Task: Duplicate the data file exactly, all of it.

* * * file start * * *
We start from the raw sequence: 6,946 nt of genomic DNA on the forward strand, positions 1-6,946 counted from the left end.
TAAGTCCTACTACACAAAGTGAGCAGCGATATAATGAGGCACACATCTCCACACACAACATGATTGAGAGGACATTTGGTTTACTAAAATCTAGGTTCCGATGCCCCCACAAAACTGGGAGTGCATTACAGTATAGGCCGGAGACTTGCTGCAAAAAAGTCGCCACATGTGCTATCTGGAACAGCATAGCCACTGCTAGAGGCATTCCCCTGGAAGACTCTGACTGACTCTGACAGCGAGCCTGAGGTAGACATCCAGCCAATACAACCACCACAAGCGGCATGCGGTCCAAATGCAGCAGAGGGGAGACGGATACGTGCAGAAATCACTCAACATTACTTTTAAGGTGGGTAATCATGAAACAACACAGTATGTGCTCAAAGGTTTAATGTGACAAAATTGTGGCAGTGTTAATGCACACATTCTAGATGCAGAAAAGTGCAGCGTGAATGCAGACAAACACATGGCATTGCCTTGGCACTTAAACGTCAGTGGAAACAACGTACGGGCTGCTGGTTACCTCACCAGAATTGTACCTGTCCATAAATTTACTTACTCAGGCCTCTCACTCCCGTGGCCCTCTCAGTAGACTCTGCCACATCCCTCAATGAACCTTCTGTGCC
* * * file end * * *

We start from the raw sequence: 6,946 nt of genomic DNA on the forward strand, positions 1-6,946 counted from the left end.
TAAGTCCTACTACACAAAGTGAGCAGCGATATAATGAGGCACACATCTCCACACACAACATGATTGAGAGGACATTTGGTTTACTAAAATCTAGGTTCCGATGCCCCCACAAAACTGGGAGTGCATTACAGTATAGGCCGGAGACTTGCTGCAAAAAAGTCGCCACATGTGCTATCTGGAACAGCATAGCCACTGCTAGAGGCATTCCCCTGGAAGACTCTGACTGACTCTGACAGCGAGCCTGAGGTAGACATCCAGCCAATACAACCACCACAAGCGGCATGCGGTCCAAATGCAGCAGAGGGGAGACGGATACGTGCAGAAATCACTCAACATTACTTTTAAGGTGGGTAATCATGAAACAACACAGTATGTGCTCAAAGGTTTAATGTGACAAAATTGTGGCAGTGTTAATGCACACATTCTAGATGCAGAAAAGTGCAGCGTGAATGCAGACAAACACATGGCATTGCCTTGGCACTTAAACGTCAGTGGAAACAACGTACGGGCTGCTGGTTACCTCACCAGAATTGTACCTGTCCATAAATTTACTTACTCAGGCCTCTCACTCCCGTGGCCCTCTCAGTAGACTCTGCCACATCCCTCAATGAACCTTCTGTGCC